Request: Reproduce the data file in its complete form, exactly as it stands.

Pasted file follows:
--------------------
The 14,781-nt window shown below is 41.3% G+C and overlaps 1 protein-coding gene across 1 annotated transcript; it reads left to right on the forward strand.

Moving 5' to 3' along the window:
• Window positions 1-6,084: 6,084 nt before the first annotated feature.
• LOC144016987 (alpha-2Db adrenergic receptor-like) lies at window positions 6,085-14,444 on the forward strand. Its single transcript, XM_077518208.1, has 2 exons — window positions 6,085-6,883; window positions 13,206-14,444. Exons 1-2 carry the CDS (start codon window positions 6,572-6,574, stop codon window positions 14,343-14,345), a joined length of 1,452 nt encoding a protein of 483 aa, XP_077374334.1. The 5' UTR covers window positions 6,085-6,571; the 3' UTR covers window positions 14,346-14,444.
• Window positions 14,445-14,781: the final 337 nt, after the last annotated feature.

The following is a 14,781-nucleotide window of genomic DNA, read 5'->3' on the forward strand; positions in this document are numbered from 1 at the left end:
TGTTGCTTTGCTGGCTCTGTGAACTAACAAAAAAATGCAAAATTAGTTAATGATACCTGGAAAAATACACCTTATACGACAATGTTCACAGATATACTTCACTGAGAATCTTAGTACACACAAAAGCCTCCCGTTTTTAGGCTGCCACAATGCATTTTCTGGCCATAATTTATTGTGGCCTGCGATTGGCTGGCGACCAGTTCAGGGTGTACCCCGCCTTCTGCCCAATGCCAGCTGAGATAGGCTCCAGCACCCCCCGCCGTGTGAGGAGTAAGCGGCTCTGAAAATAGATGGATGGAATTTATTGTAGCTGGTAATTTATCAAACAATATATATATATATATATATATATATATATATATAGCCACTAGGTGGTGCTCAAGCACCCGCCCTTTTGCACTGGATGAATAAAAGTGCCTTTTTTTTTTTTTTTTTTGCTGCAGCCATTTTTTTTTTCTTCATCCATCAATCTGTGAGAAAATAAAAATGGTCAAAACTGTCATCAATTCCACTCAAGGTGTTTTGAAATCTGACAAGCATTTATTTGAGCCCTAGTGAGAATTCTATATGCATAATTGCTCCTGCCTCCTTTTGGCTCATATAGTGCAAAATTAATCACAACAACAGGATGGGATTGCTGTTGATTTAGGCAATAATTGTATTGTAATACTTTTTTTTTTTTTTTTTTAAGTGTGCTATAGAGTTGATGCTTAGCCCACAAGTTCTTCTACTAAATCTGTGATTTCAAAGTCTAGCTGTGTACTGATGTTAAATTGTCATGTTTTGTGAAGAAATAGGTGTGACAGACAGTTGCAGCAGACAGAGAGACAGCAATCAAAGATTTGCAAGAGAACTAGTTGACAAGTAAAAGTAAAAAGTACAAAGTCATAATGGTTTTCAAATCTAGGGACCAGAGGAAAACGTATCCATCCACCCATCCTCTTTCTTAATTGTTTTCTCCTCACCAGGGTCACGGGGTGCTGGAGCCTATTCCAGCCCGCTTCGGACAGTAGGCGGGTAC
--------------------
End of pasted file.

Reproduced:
The 14,781-nt window shown below is 41.3% G+C and overlaps 1 protein-coding gene across 1 annotated transcript; it reads left to right on the forward strand.

Moving 5' to 3' along the window:
• Window positions 1-6,084: 6,084 nt before the first annotated feature.
• LOC144016987 (alpha-2Db adrenergic receptor-like) lies at window positions 6,085-14,444 on the forward strand. Its single transcript, XM_077518208.1, has 2 exons — window positions 6,085-6,883; window positions 13,206-14,444. Exons 1-2 carry the CDS (start codon window positions 6,572-6,574, stop codon window positions 14,343-14,345), a joined length of 1,452 nt encoding a protein of 483 aa, XP_077374334.1. The 5' UTR covers window positions 6,085-6,571; the 3' UTR covers window positions 14,346-14,444.
• Window positions 14,445-14,781: the final 337 nt, after the last annotated feature.

The following is a 14,781-nucleotide window of genomic DNA, read 5'->3' on the forward strand; positions in this document are numbered from 1 at the left end:
TGTTGCTTTGCTGGCTCTGTGAACTAACAAAAAAATGCAAAATTAGTTAATGATACCTGGAAAAATACACCTTATACGACAATGTTCACAGATATACTTCACTGAGAATCTTAGTACACACAAAAGCCTCCCGTTTTTAGGCTGCCACAATGCATTTTCTGGCCATAATTTATTGTGGCCTGCGATTGGCTGGCGACCAGTTCAGGGTGTACCCCGCCTTCTGCCCAATGCCAGCTGAGATAGGCTCCAGCACCCCCCGCCGTGTGAGGAGTAAGCGGCTCTGAAAATAGATGGATGGAATTTATTGTAGCTGGTAATTTATCAAACAATATATATATATATATATATATATATATATATATAGCCACTAGGTGGTGCTCAAGCACCCGCCCTTTTGCACTGGATGAATAAAAGTGCCTTTTTTTTTTTTTTTTTTGCTGCAGCCATTTTTTTTTTCTTCATCCATCAATCTGTGAGAAAATAAAAATGGTCAAAACTGTCATCAATTCCACTCAAGGTGTTTTGAAATCTGACAAGCATTTATTTGAGCCCTAGTGAGAATTCTATATGCATAATTGCTCCTGCCTCCTTTTGGCTCATATAGTGCAAAATTAATCACAACAACAGGATGGGATTGCTGTTGATTTAGGCAATAATTGTATTGTAATACTTTTTTTTTTTTTTTTTTAAGTGTGCTATAGAGTTGATGCTTAGCCCACAAGTTCTTCTACTAAATCTGTGATTTCAAAGTCTAGCTGTGTACTGATGTTAAATTGTCATGTTTTGTGAAGAAATAGGTGTGACAGACAGTTGCAGCAGACAGAGAGACAGCAATCAAAGATTTGCAAGAGAACTAGTTGACAAGTAAAAGTAAAAAGTACAAAGTCATAATGGTTTTCAAATCTAGGGACCAGAGGAAAACGTATCCATCCACCCATCCTCTTTCTTAATTGTTTTCTCCTCACCAGGGTCACGGGGTGCTGGAGCCTATTCCAGCCCGCTTCGGACAGTAGGCGGGTAC